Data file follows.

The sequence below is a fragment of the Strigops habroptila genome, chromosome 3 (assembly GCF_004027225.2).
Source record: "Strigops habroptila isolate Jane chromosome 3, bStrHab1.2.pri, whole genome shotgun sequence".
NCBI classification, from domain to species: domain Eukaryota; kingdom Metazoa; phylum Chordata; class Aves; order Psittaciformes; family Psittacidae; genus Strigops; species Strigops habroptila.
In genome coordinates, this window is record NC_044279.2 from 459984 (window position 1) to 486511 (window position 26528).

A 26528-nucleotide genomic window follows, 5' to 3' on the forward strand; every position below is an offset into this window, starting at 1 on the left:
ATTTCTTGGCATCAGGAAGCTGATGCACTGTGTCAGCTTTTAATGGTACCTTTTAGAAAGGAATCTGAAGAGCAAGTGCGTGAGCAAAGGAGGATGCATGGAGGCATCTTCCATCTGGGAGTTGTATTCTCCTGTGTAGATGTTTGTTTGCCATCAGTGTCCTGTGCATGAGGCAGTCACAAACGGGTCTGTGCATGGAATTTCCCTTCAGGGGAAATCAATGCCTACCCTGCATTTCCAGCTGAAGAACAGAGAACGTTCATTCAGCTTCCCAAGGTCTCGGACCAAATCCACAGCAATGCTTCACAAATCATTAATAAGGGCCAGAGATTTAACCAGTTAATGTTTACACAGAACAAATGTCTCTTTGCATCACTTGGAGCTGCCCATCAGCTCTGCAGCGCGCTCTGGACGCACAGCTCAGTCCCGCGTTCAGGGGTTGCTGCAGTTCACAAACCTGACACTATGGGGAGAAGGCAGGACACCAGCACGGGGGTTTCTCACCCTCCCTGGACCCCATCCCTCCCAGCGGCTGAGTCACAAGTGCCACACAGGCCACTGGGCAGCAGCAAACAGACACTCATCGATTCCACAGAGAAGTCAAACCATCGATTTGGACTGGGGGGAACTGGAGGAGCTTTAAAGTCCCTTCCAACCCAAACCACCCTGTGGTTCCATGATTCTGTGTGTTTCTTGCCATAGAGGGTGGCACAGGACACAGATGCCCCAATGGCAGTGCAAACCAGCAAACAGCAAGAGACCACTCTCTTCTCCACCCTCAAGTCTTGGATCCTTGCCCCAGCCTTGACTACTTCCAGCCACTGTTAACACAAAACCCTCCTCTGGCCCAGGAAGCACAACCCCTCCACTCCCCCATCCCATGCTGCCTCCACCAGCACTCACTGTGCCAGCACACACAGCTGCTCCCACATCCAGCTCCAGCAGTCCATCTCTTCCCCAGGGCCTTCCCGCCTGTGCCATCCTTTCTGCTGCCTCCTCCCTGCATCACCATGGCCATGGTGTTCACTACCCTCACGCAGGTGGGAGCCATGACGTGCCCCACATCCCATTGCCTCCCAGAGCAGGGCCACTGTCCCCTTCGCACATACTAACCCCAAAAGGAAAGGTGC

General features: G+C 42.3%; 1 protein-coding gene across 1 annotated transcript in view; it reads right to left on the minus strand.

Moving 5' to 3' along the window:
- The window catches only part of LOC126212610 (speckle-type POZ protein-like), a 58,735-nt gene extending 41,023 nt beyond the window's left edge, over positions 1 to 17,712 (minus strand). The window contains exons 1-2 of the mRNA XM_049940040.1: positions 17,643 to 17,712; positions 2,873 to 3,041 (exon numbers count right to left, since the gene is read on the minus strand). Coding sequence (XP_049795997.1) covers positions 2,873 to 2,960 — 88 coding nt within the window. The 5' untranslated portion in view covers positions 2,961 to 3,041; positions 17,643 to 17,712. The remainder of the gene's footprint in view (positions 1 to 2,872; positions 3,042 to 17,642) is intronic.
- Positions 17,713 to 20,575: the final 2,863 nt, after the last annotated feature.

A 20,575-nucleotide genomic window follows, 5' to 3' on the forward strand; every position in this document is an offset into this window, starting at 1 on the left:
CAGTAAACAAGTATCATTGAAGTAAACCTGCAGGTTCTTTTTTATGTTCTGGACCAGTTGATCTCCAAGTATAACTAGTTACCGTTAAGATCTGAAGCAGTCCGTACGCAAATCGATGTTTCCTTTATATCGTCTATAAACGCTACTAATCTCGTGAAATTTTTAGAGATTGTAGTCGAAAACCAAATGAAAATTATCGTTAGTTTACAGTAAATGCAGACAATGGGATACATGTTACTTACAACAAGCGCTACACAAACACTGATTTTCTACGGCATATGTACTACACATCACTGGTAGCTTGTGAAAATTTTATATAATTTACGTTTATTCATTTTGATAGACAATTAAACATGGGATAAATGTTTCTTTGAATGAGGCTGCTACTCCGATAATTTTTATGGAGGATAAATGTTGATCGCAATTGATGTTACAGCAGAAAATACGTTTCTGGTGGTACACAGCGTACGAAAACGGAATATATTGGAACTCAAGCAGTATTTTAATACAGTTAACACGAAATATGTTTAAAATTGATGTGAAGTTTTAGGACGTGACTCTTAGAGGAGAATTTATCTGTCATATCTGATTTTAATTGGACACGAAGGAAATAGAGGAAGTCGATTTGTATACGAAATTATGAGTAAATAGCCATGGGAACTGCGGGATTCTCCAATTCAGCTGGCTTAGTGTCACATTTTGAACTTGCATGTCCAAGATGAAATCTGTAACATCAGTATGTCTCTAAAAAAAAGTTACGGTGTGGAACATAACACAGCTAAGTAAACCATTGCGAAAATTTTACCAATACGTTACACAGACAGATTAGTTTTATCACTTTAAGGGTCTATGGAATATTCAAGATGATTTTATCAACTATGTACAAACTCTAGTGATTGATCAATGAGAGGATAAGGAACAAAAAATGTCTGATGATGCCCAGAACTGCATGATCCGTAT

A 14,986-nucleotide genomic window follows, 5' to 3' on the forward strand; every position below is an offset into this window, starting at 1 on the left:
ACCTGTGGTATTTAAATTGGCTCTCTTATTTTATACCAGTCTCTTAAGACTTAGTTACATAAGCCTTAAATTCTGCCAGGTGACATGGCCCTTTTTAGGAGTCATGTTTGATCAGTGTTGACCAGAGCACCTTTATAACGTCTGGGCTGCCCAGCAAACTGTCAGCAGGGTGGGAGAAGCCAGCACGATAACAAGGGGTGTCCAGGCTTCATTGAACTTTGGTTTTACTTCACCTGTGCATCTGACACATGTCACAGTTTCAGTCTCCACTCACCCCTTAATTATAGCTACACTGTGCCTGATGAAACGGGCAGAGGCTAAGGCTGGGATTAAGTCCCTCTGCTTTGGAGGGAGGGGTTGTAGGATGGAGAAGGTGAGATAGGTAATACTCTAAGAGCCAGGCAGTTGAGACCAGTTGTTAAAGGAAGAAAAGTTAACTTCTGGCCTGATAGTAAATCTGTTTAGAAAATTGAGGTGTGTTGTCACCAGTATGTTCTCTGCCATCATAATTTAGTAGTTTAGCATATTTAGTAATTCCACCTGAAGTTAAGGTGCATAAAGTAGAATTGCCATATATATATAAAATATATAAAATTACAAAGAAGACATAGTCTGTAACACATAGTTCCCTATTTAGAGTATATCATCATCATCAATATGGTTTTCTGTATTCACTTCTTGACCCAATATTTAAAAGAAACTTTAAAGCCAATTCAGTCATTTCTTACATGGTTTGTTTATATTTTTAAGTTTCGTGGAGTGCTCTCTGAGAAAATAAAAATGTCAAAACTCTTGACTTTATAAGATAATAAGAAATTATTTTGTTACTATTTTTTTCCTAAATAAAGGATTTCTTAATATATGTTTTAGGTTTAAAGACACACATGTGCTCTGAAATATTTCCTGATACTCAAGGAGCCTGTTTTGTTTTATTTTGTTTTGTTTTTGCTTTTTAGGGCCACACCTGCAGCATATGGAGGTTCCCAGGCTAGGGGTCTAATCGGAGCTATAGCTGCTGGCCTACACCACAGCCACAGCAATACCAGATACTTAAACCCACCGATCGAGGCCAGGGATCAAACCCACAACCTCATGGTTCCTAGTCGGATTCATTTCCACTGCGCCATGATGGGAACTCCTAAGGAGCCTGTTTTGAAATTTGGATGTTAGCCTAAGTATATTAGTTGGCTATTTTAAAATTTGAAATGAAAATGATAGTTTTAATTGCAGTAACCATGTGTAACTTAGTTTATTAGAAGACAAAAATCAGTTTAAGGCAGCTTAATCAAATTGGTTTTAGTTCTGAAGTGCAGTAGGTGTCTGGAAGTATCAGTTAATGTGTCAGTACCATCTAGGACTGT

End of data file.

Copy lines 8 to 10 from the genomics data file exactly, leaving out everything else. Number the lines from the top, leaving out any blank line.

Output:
Moving 5' to 3' along the window:
- The window catches only part of LOC126212610 (speckle-type POZ protein-like), a 58,735-nt gene extending 41,023 nt beyond the window's left edge, over positions 1 to 17,712 (minus strand). The window contains exons 1-2 of the mRNA XM_049940040.1: positions 17,643 to 17,712; positions 2,873 to 3,041 (exon numbers count right to left, since the gene is read on the minus strand). Coding sequence (XP_049795997.1) covers positions 2,873 to 2,960 — 88 coding nt within the window. The 5' untranslated portion in view covers positions 2,961 to 3,041; positions 17,643 to 17,712. The remainder of the gene's footprint in view (positions 1 to 2,872; positions 3,042 to 17,642) is intronic.
- Positions 17,713 to 20,575: the final 2,863 nt, after the last annotated feature.